Klipsch R-10B Soundbar System Review Page 2

There are no bass or treble controls. Because the bar is so beautifully voiced, this wasn’t a problem, though I still would have liked the options. Other than the sub’s volume control, which I generally played two-thirds of the way up, the only sound adjustment is the bar’s 3D Surround mode. It sounded more processed and edgy than the unvarnished bar, but it did sharpen vocal clarity during low-level listening, subtly widen the soundstage beyond the bar’s borders, and make certain effects easier to hear.

The benefit of the 3D Surround mode was most apparent in Noah, an engagingly effects-laden retelling of the Old Testament chronicle. In scenes with active insect or creature noises, the 3D mode uncovered a whole layer of effects that otherwise would have been inaudible, given the bar’s observable rolloff. Of course, when the Flood came, the system was no match for the demands of fierce low-bass effects. But I don’t expect a soundbar with 3-inch woofers and an 8-inch sub to muster an apocalypse. Nevertheless, my respect for the bar’s storytelling abilities began to grow.


Reasonable Doubt, with Dominic Cooper and the always intense Samuel L. Jackson, is a suspense tale about a man with a guilty secret and the criminal who exploits him. Vocal intelligibility was very good, with or without 3D engaged. However, the bar sounded better without 3D in scenes with more aggressive levels and effects, such as a car chase with nervous violins.

The animated Rio 2 reprises the environmentally conscious story of the macaws Blu and Jewel (voiced by Jesse Eisenberg and Anne Hathaway), now threatened by loggers in the Amazon. With a soundtrack that includes performances by Janelle Monáe and Wondaland, this was the first demo that featured bass-guitar lines, and I was able to dial in the sub somewhat better than in the other movie demos. I also used the 3D mode for longer periods and was getting used to it; truly, it’s a rare event for me to make use of fake surround modes built into soundbars.


Tunes in Dolby Digital
Without a doubt, the R-10B was at its best with Return to Forever’s Live at Montreux 2008 (BD, Dolby Digital 5.1 converted to 2.1). Chick Corea’s electric keyboards can sound uncomfortably bright through the wrong playback equipment—but this was the right equipment, and they sparkled. When the band switched to acoustic piano, guitar, and bass halfway through the set, the sparkle continued. It was briefly marred when I tried the 3D mode during Corea’s ingenious piano solo; the processing turned his Yamaha grand into a dry clatter. Most extraordinary, musically or otherwise, was Stanley Clarke’s string bass solo, which culminated in Pete Townshend-style windmill strumming. Somehow this strong and tonally varied bass content inspired the sub’s best moments. No, it didn’t have the force of a “real” sub (that is, one more potent and likely more expensive than this entire system), but it did have enough bass extension and evenness of pitch to summon some of the instrument’s tone color and the player’s muscularity. Retailers who use this disc as demo material might sell a lot of these bars.

A performance of Mozart’s Piano Concerto No. 17 by Leonard Bernstein and the Vienna Philharmonic, with the silver-maned conductor at the keyboard, came in a five-DVD box set that also includes works by Brahms, Franck, and Milhaud, as well as the ninth symphonies of both Beethoven and Bruckner. I used the Dolby Digital 5.1 soundtrack converted to 2.1. I listened to three seconds of the orchestra in the 3D mode, and that was more than enough. With movies, I could get used to it, but with a world-famous string section, it was excruciating. With the 3D processing turned off, however, the bar was able—much to my surprise—to summon up the brief, tight decay of the Vienna Musikverein, one of the world’s smaller orchestra-size concert halls.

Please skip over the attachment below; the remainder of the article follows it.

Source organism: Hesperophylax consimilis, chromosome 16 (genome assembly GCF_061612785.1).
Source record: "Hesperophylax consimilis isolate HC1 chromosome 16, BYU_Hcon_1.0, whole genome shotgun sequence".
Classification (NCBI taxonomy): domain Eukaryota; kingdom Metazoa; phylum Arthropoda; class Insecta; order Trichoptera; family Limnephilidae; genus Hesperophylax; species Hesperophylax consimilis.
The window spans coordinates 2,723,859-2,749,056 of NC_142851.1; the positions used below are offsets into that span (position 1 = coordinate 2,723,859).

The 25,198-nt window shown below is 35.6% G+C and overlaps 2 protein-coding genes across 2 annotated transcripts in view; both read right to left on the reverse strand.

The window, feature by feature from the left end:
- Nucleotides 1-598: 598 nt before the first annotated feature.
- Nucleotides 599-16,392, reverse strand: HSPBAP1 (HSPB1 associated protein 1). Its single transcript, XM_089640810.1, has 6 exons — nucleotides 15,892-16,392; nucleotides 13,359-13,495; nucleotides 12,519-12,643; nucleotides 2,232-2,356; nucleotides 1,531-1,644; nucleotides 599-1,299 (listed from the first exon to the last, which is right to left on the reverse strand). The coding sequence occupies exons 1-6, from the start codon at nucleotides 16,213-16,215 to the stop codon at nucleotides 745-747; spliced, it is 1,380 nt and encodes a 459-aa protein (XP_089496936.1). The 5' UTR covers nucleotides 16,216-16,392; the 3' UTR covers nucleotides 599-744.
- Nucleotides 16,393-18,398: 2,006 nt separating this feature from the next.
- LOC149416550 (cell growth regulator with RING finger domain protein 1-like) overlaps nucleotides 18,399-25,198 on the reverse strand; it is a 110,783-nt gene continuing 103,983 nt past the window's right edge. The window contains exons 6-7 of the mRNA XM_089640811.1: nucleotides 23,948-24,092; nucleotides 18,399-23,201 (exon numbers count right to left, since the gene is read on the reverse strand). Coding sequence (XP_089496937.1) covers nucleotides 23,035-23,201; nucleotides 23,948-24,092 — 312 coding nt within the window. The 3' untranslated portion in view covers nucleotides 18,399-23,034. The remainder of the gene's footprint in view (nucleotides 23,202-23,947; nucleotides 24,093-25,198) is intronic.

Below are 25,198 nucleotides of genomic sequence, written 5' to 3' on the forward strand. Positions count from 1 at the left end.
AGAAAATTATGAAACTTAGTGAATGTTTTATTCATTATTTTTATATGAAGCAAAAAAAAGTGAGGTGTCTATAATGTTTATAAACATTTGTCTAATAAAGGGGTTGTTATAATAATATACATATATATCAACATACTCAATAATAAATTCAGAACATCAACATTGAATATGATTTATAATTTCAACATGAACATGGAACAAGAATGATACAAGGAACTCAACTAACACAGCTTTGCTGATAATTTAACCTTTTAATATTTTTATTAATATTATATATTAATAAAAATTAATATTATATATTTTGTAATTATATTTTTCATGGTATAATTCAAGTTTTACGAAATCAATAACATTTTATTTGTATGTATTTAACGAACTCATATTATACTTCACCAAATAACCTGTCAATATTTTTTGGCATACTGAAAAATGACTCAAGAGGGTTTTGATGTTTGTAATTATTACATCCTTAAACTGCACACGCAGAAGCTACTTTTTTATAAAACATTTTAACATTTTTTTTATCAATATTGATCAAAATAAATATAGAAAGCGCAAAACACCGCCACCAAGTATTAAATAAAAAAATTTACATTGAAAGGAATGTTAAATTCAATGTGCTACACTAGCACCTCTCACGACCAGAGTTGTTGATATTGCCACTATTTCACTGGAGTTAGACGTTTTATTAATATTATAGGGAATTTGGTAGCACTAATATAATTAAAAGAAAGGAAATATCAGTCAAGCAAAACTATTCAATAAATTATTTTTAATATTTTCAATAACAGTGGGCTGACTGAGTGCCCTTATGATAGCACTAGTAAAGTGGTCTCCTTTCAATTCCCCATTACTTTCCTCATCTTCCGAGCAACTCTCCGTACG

The four-DVD box set of Live 8 provided Pink Floyd’s 2005 reunion and final appearance with all four members (excluding Syd Barrett). I chose the Dolby Digital 2.0 soundtrack, from which the bar extracted the sub signal. Switching on the 3D mode to listen to the crowd noise, including the sing-along on “Wish You Were Here,” I had a eureka moment: The mode’s coloration activates a cupped-hands effect in the bar. Well-designed horn-loaded loudspeakers—including many Klipsch models—are tweaked to avoid this, but the 3D mode’s pseudo-surround fakery and top-end exaggeration made it return. Still, once again, the bar by itself sounded excellent without processing, and I was able to play this well-recorded live material at a satisfying volume. The sub surprised me once more as well, this time with the bass line of “Money.” It needed to be dialed in a little more, so I crossed the room to adjust the sub’s volume control. As I bent over, the bar was blasting inches away from my ears, yet I experienced no discomfort; that’s how sweet and mellow this bar is.

The Klipsch R-10B is a great-sounding bar with a good-sounding sub—bearing in mind that most soundbars’ subs range somewhere from mediocre to wretched. The feature set and ergonomics for the R-10B, meanwhile, are just average, though there are no particular deal-breakers there. You’ll find some decent competition at lower prices, including the Pioneer SP-SB23W ($399), and a couple of Vizio models for even less. But I spent many happy moments with the Klipsch’s horn-loaded drivers, and they may please your ears as well. In the final analysis, it’s the quality of the bar that’s paramount, and Klipsch has really delivered. It may be made of plastic, but sonically, this one’s a beauty.